Friday, August 08, 2008

NEW Friday Fantasy: Kamchatka Assignment

I was sitting at my fuzzy beige cubicle, lost in thought, remembering my time off with Pete and the whale sharks. Sigh. What a heavenly time that was. What great sex we had. Sigh. I was so in love with him.

Pete, what is not to love.

Suddenly, Mr. Butterfly came around and popped his head over my “wall” and offered me a cappuccino. I gladly accepted it.

“Good morning!” he said cheerfully with a big fucking smile on his cute face. “Don’t forget we have a project meeting in five minutes. I’ll walk you there if you like.”

“Sure. Let’s go now. I’m sure it will be crowded.” I got up and gathered my notebook and pen.

“Penny for your thoughts.”

“Oh and they were good ones! But I am not telling you.” I sipped my cappuccino gratefully through the hole in the lid and remembered the time I was in Rome and how much better the cappuccino was there. At least we had it here. It was a short walk down the hall, to the marble stairs and down to the auditorium where the meeting was being held. The seats were already packed with people waiting to hear the presentation that Dr. Gutekunde was going to make today. I myself could not wait to hear the progress on the compound that Mr. Butterfly found in the Amazon.

Everyone who was anyone at the Foundation was there. I could see the head of the organization in his finest tailor made suit and colorful Italian silk tie accompanied by his sycophants, down to the lowliest tech in his acid washed and torn jeans followed by his posse. But we were all there for the same purpose; to hear the progress of possibly the biggest discovery yet in HIV research. The lights dimmed and a spot light shined on Dr. Gutekunde, who cleared his throat.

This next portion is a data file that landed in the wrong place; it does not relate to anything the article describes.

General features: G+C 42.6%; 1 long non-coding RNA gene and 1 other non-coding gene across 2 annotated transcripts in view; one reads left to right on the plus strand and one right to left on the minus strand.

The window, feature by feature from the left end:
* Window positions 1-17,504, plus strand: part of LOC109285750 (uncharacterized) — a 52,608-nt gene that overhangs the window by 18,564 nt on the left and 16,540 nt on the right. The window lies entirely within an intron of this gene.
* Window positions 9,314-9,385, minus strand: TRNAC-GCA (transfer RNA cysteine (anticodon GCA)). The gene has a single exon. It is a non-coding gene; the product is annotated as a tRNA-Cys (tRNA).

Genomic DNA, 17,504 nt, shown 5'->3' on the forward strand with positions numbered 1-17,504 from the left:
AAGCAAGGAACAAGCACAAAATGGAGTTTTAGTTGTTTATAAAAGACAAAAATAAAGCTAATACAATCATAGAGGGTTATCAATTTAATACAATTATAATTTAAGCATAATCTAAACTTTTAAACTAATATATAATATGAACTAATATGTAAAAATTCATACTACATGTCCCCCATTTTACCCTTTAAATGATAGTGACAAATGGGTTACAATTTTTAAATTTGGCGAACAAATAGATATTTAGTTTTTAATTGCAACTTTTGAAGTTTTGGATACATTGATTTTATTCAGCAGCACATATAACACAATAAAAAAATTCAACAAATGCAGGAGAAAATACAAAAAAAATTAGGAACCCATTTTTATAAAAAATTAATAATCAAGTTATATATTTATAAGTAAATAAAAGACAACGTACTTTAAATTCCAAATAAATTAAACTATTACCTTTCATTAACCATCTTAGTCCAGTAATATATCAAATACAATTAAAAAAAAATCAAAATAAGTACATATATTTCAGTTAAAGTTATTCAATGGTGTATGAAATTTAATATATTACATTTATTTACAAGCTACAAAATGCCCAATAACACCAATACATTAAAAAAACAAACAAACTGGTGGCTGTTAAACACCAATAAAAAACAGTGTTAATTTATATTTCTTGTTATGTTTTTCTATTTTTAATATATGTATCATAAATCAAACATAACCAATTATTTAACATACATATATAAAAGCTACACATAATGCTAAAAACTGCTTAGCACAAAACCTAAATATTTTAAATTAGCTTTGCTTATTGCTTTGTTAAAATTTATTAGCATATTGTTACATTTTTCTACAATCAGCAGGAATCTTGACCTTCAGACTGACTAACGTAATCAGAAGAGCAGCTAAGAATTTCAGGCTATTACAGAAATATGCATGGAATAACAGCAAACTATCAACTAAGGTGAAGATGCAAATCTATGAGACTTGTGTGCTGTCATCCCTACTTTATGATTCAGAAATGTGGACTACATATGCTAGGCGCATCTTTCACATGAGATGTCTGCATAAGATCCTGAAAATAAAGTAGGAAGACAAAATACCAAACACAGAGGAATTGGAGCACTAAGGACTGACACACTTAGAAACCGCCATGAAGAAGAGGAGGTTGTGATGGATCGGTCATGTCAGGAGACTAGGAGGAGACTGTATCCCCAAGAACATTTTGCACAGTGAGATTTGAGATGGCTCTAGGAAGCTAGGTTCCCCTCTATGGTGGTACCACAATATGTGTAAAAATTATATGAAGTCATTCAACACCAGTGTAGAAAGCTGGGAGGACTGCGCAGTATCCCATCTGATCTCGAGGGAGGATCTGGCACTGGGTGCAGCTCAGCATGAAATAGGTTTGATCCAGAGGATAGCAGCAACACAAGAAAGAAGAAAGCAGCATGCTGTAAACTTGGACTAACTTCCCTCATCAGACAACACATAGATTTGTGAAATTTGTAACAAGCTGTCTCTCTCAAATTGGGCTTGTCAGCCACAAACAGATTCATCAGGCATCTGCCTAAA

“Ladies and gentlemen.” he began. “The news on our newest project is very positive. First of all, we have come up with a name for it. The compound will from now on be called ‘Amazonavir’.”

There was copious applause at that from the audience, after which, Dr. Gutekunde continued.

“As you are well aware, the chemical synthesis was relatively simple and the scale up was a complete success. The slides clicked in the background showing the relevant information as he talked about it. Stability studies were undertaken earlier and are ongoing. We have stability for almost a year now. We rapidly progressed to animal safety in both topical and capsule formulations and have found no significant toxicities to date.

“We are at a point of a Phase I first in man study. Protocols were reviewed internally by the Protocol Review Committee and are pending at potential clinical sites. At this point we have decided to share this research widely within our organization for comment.

“Firstly we are looking at two formulations. One is a topical that we intend to have used as a lubricant, or ‘lube’, with a condom during sex by male to male or female to male couples as a prevention of HIV infection. The second is a capsule for treatment of HIV infection.

“I will digress here for a moment. Interestingly, as a topical in animal studies, Amazonavir has been found to absorb into the mucosa providing antiviral benefit well after use. It has even been shown to enter the blood stream to a limited extent. That will make an interesting pharmacodynamic study in the future, perhaps with radiolabled Amazonavir. But I am getting way ahead of myself.

"That is why we have decided to study it as a topical lubricant for prevention of HIV infection in Phase II. It is thought that a population study where Amazonavir is used in addition to condoms in populations where the rate of infections could be studied versus non Amazonavir use would demonstrate that Amazonavir is protective against HIV infection. Obviously an Amazonavir placebo would be used in that Phase II efficacy study. There would be no risk to patients, because there are no drugs currently prescribed for this particular use.